Then there were the organized tours - one to the "Ancient City" - a multi-acre park area with replicas of all the famous temples and pagodas and other sites in Thailand. Touted as the "one place to visit if you only have a few days in Thailand," it is actually a very sweet and beautiful setting in the quiet country, a valuable respite from the florid intensity of the city. The other, the requisite riverboat ride down the famous Chao Phraraya River that is the lifeblood of Bangkok, past, present and future. We visited Bangkok in the midst of a tropical depression, so it was just as well that we were shut up in doors almost all day, but the steady rain didn't interrupt our enjoyment of this even - the wet evening only gave a deeper polish the gold plated temples and sweeping, modernistic bridges gracing our path up and down our watery way.

But, through all of this, the most amazing thing was how close I was to my old home in Madagascar throughout the 10 days. The event seemed to be an exercise in "six degrees of Madagascar." Although there wasn't a single person there actually representing Madagascar present, almost everybody in the training course seemed to be in some significant way connected to that great island. The first dose came almost immediately with the first facilitator using multiple references to Madagascar examples in his instructions. Later I asked for more details and it turned out he is a partner in the shade-grown coffee project that is being promoted in many of the communes that I worked in with the Kaominina Mendrika project. Next were those that had worked long-term in Madagascar in the past, and then those that had done consulting or were actively planning work trips in the very new future. That meant that the number of people actually having been to the island was reaching an incredible proportion, and then when you added those that had done work with projects there, I think we had nearly half of the attendees nearly directly connected. It was eerie.

Sadly, there were no other Malagasy speakers there, but there were plenty of French speakers. This actually came as a surprise for me because at first the Spanish speakers held sway during all social events. But then as we climbed on the bus to head for the river boat I realized that the discussion had shifted rather unexpectedly into French - and I suddenly discovered myself speaking French as if I had spoken that and not Malagasy for the last 4 years. Perhaps not surprisingly, most of those French speakers also had previously undiscovered connections to the island.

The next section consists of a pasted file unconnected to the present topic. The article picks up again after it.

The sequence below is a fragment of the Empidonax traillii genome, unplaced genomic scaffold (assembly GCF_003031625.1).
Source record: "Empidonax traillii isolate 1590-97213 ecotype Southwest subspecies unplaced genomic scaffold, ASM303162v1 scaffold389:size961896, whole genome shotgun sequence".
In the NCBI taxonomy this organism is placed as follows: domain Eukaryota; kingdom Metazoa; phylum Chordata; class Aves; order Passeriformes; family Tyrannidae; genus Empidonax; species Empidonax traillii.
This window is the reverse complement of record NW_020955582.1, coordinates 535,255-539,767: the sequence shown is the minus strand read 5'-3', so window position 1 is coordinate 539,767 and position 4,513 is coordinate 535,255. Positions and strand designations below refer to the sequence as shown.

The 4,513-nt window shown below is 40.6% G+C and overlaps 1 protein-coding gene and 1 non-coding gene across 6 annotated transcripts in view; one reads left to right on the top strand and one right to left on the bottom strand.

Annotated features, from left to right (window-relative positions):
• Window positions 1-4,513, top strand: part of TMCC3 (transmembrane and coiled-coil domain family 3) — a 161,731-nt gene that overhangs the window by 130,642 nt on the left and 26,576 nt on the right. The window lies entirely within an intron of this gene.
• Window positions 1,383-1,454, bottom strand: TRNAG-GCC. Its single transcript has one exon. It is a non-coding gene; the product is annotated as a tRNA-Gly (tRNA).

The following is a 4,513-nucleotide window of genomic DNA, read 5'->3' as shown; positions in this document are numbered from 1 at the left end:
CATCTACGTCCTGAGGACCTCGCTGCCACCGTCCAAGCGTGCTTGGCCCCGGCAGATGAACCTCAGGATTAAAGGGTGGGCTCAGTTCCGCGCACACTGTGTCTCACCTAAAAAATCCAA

I'm still not sure why that place has such a strong hold on so many of us, but there it is. Everybody who had a connection there held not a bit of pride in it. There's just something about that island. Yet, I'm not so disappointed to come back to Vietnam. Not a bit of the discussion about Mada revolved around the amazing frustrations that that place offers - and the curiosity of why that island just can't seem to make it out of the rut it seems firmly entrenched in. So it's nice to come back to a place that seems to be going somewhere - a figurative breath of fresh development air if you will, despite the unique challenges here.

And so the two weeks passed pleasantly. I learned a lot, but I appreciated the instructive conversations even more. So much to learn, so much to share. And one place that the development world seems to want to revolve around.